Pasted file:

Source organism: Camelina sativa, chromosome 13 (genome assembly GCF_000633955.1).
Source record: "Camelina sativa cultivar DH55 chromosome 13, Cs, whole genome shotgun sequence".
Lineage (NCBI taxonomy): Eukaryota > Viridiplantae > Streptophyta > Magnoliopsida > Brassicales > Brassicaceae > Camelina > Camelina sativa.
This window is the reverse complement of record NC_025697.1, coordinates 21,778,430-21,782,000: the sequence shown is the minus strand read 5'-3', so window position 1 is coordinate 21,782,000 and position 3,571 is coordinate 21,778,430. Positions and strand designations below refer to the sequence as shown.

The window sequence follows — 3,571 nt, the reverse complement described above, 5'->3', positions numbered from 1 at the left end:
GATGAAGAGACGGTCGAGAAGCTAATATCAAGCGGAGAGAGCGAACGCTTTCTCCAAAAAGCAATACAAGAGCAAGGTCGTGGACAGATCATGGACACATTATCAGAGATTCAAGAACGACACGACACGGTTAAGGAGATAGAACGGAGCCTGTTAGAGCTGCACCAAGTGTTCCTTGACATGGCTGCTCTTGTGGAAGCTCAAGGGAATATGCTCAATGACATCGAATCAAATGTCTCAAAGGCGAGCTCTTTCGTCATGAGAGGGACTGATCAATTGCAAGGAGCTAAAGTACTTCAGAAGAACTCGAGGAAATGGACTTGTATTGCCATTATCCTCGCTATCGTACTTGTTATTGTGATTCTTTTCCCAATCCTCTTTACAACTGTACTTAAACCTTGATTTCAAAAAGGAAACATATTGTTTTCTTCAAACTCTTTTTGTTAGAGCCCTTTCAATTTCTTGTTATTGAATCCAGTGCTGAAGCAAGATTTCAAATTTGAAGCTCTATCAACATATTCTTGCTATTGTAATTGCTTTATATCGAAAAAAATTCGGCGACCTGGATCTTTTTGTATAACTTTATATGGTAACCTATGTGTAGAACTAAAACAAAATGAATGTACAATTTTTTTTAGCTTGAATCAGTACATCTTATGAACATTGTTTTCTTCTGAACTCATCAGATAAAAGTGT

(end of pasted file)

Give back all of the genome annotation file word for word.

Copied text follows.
Source organism: Camelina sativa, chromosome 13 (genome assembly GCF_000633955.1).
Source record: "Camelina sativa cultivar DH55 chromosome 13, Cs, whole genome shotgun sequence".
Lineage (NCBI taxonomy): Eukaryota > Viridiplantae > Streptophyta > Magnoliopsida > Brassicales > Brassicaceae > Camelina > Camelina sativa.
This window is the reverse complement of record NC_025697.1, coordinates 21,778,430-21,782,000: the sequence shown is the minus strand read 5'-3', so window position 1 is coordinate 21,782,000 and position 3,571 is coordinate 21,778,430. Positions and strand designations below refer to the sequence as shown.

The window sequence follows — 3,571 nt, the reverse complement described above, 5'->3', positions numbered from 1 at the left end:
GATGAAGAGACGGTCGAGAAGCTAATATCAAGCGGAGAGAGCGAACGCTTTCTCCAAAAAGCAATACAAGAGCAAGGTCGTGGACAGATCATGGACACATTATCAGAGATTCAAGAACGACACGACACGGTTAAGGAGATAGAACGGAGCCTGTTAGAGCTGCACCAAGTGTTCCTTGACATGGCTGCTCTTGTGGAAGCTCAAGGGAATATGCTCAATGACATCGAATCAAATGTCTCAAAGGCGAGCTCTTTCGTCATGAGAGGGACTGATCAATTGCAAGGAGCTAAAGTACTTCAGAAGAACTCGAGGAAATGGACTTGTATTGCCATTATCCTCGCTATCGTACTTGTTATTGTGATTCTTTTCCCAATCCTCTTTACAACTGTACTTAAACCTTGATTTCAAAAAGGAAACATATTGTTTTCTTCAAACTCTTTTTGTTAGAGCCCTTTCAATTTCTTGTTATTGAATCCAGTGCTGAAGCAAGATTTCAAATTTGAAGCTCTATCAACATATTCTTGCTATTGTAATTGCTTTATATCGAAAAAAATTCGGCGACCTGGATCTTTTTGTATAACTTTATATGGTAACCTATGTGTAGAACTAAAACAAAATGAATGTACAATTTTTTTTAGCTTGAATCAGTACATCTTATGAACATTGTTTTCTTCTGAACTCATCAGATAAAAGTGT